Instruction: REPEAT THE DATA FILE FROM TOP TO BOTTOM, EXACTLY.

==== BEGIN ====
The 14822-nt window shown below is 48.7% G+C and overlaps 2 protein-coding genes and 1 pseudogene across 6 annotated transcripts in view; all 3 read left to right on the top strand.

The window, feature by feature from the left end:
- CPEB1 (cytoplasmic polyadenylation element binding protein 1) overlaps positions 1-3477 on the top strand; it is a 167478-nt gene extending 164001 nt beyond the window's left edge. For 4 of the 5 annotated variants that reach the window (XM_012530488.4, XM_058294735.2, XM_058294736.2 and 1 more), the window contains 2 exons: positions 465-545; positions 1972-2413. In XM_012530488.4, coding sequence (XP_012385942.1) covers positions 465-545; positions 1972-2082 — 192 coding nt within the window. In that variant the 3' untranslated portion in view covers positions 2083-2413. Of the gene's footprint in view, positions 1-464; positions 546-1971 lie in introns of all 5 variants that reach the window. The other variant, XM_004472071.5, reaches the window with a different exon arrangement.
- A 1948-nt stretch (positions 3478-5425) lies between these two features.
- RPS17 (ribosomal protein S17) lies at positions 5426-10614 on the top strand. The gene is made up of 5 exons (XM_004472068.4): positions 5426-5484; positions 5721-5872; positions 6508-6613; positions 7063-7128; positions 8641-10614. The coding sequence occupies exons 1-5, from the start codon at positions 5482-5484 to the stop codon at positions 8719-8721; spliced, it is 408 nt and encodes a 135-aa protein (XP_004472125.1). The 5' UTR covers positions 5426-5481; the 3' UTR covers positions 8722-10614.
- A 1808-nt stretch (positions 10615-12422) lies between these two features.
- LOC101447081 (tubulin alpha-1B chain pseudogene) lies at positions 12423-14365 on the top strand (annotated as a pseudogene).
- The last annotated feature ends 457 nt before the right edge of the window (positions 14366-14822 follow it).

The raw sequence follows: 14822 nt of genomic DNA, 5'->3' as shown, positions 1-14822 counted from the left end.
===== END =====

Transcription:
The 14822-nt window shown below is 48.7% G+C and overlaps 2 protein-coding genes and 1 pseudogene across 6 annotated transcripts in view; all 3 read left to right on the top strand.

The window, feature by feature from the left end:
- CPEB1 (cytoplasmic polyadenylation element binding protein 1) overlaps positions 1-3477 on the top strand; it is a 167478-nt gene extending 164001 nt beyond the window's left edge. For 4 of the 5 annotated variants that reach the window (XM_012530488.4, XM_058294735.2, XM_058294736.2 and 1 more), the window contains 2 exons: positions 465-545; positions 1972-2413. In XM_012530488.4, coding sequence (XP_012385942.1) covers positions 465-545; positions 1972-2082 — 192 coding nt within the window. In that variant the 3' untranslated portion in view covers positions 2083-2413. Of the gene's footprint in view, positions 1-464; positions 546-1971 lie in introns of all 5 variants that reach the window. The other variant, XM_004472071.5, reaches the window with a different exon arrangement.
- A 1948-nt stretch (positions 3478-5425) lies between these two features.
- RPS17 (ribosomal protein S17) lies at positions 5426-10614 on the top strand. The gene is made up of 5 exons (XM_004472068.4): positions 5426-5484; positions 5721-5872; positions 6508-6613; positions 7063-7128; positions 8641-10614. The coding sequence occupies exons 1-5, from the start codon at positions 5482-5484 to the stop codon at positions 8719-8721; spliced, it is 408 nt and encodes a 135-aa protein (XP_004472125.1). The 5' UTR covers positions 5426-5481; the 3' UTR covers positions 8722-10614.
- A 1808-nt stretch (positions 10615-12422) lies between these two features.
- LOC101447081 (tubulin alpha-1B chain pseudogene) lies at positions 12423-14365 on the top strand (annotated as a pseudogene).
- The last annotated feature ends 457 nt before the right edge of the window (positions 14366-14822 follow it).

The raw sequence follows: 14822 nt of genomic DNA, 5'->3' as shown, positions 1-14822 counted from the left end.